It also meant she needed to find a cancer center closer to home. Dzurko and her husband, Al, had moved to Sunrise Beach in 2007 but had always gone back to Illinois for their health care. She received her diagnosis in Illinois, as well as surgeries to remove the cancer from her breast and 17 lymph nodes — five of which had cancer. But she did not want to stay in Illinois for her radiation and chemo.
“When we visit Illinois, we stay with our daughter,” Dzurko explained, “and I didn’t want my grandsons seeing me like that.”
Those grandsons — Matthew, 9, and Colton, 7 — were Dzurko’s greatest motivation for beating cancer.
“Everybody’s got their bucket list,” she said. “For me, it’s being here to see those two grandsons of mine grow up and become fine young men. That’s all. Just a few years to see them grow.”
Making the Battle Plan
Dzurko checked out Lake Regional Cancer Center at the recommendation of a friend, who received treatment at Lake Regional for lung cancer. The support Dzurko found was “incredible,” she said.
“The staff is so great, just wonderful,” she said.
Dzurko also was pleased with the treatment plan Lake Regional Oncologist Michael Wang, M.D., created for her. Instead of scheduling eight sessions of chemo across the standard 24 weeks — as her doctor in Illinois had suggested — Dr. Wang recommended scheduling eight sessions across 16 weeks, a “dose-dense” treatment plan.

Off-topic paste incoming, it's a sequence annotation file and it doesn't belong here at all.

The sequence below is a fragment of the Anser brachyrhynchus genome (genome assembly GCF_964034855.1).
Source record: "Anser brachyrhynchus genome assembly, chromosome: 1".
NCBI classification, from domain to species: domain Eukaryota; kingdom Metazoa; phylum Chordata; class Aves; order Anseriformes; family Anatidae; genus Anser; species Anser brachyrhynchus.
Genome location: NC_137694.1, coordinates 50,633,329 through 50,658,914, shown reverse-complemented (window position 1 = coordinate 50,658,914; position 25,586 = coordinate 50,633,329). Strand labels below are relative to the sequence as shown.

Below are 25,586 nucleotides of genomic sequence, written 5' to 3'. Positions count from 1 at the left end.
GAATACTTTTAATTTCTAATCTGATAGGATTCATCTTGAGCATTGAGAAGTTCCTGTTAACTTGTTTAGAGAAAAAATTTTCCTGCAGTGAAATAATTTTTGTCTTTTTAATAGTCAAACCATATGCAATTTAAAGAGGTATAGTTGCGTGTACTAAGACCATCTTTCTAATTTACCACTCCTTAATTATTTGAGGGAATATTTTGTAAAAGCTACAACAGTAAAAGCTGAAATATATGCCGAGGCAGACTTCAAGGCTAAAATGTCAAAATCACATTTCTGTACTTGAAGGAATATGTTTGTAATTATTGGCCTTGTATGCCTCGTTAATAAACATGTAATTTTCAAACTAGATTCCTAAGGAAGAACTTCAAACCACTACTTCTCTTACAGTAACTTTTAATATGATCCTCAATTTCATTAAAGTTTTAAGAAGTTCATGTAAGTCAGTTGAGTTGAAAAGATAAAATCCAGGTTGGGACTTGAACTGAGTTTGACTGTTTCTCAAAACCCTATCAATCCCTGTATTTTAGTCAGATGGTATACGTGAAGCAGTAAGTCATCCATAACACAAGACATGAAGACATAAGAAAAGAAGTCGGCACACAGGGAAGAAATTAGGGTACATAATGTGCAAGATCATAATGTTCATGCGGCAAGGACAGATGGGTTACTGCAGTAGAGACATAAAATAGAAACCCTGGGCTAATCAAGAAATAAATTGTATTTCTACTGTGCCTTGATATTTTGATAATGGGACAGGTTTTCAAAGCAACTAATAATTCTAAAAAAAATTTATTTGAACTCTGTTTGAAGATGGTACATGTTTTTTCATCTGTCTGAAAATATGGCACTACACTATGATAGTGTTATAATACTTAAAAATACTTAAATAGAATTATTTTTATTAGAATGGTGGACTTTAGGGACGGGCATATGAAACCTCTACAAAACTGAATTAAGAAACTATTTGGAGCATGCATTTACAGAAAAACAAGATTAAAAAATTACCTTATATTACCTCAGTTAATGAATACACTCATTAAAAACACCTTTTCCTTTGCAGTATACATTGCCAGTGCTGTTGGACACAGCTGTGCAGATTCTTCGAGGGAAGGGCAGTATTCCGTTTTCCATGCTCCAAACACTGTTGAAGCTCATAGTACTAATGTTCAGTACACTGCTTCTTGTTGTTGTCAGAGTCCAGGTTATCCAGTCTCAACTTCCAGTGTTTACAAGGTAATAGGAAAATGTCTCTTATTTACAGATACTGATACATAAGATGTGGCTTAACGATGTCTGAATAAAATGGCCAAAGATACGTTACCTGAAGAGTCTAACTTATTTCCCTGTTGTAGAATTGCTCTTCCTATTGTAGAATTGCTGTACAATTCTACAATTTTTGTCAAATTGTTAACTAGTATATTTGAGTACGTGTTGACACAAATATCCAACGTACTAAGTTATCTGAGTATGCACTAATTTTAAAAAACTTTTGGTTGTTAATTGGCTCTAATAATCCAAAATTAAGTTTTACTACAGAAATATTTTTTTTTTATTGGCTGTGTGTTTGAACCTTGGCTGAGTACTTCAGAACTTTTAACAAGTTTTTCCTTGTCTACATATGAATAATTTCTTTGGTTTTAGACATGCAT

“If the patient can tolerate it, dose-dense chemotherapy is better — it’s associated with better survival,” Dr. Wang explained.
Dzurko also preferred the more intense pace because it meant she completed her treatment two months earlier.
A Victory Shared
During treatment, Dzurko found keeping active helped her maintain a positive attitude.
“I tried to keep busy, but sometimes, it just kicked my butt,” she said. The worst part, she added, was when her bones ached. “I tended to do my crying alone in bed. And this,” she said pulling a rosary out her purse, “helped me a lot. I prayed a lot. People would call and encourage me. And seeing my kids — that always helped.”
Dzurko finished her chemo on June 22, 2017, and her radiation on August 23, 2017. Now cancer-free, she is on a five-year maintenance regimen of the breast cancer pill letrozole. She also receives regular checkups.
A grateful survivor, she hopes her story motivates other women to prioritize their annual mammograms.